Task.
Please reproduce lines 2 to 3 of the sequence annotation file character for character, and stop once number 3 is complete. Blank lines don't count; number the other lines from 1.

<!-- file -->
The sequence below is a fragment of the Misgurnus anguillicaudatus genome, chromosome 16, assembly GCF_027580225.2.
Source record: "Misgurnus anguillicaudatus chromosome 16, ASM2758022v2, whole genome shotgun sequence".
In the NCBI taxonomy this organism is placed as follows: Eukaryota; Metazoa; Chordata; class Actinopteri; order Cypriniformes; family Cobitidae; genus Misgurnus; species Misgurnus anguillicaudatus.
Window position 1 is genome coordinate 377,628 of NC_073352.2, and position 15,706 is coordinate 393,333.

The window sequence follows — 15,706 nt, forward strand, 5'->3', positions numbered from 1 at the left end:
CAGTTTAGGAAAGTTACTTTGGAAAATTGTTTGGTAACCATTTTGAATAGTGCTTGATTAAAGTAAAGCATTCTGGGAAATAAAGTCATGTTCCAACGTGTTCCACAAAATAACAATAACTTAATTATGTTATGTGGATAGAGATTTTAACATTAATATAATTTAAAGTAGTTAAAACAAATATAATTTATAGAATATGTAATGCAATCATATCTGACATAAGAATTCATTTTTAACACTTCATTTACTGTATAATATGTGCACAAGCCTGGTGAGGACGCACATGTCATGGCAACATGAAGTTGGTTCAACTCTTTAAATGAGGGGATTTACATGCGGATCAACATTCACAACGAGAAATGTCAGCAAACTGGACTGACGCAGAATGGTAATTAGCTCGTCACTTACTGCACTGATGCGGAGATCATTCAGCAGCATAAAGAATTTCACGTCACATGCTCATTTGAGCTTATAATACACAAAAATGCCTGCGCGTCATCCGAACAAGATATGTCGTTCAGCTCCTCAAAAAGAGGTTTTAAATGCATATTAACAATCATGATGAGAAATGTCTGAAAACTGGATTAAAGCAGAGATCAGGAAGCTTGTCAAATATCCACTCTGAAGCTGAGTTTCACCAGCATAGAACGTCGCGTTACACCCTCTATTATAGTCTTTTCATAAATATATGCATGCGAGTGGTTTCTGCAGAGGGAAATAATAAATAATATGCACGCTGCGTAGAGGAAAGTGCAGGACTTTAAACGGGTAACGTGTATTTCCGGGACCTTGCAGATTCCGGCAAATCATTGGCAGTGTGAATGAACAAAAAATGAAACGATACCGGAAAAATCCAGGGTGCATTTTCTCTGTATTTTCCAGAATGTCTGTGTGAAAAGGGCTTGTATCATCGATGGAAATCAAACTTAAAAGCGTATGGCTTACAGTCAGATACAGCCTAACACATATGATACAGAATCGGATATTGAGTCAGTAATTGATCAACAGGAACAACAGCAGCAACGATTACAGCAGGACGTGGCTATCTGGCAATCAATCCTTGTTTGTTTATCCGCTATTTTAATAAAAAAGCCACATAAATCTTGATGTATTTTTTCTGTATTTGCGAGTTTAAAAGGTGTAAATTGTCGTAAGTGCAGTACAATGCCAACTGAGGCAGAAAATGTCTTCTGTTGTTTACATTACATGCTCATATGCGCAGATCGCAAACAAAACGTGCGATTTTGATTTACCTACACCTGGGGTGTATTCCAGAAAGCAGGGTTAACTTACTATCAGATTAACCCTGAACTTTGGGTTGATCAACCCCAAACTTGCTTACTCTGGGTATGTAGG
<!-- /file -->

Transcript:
Source record: "Misgurnus anguillicaudatus chromosome 16, ASM2758022v2, whole genome shotgun sequence".
In the NCBI taxonomy this organism is placed as follows: Eukaryota; Metazoa; Chordata; class Actinopteri; order Cypriniformes; family Cobitidae; genus Misgurnus; species Misgurnus anguillicaudatus.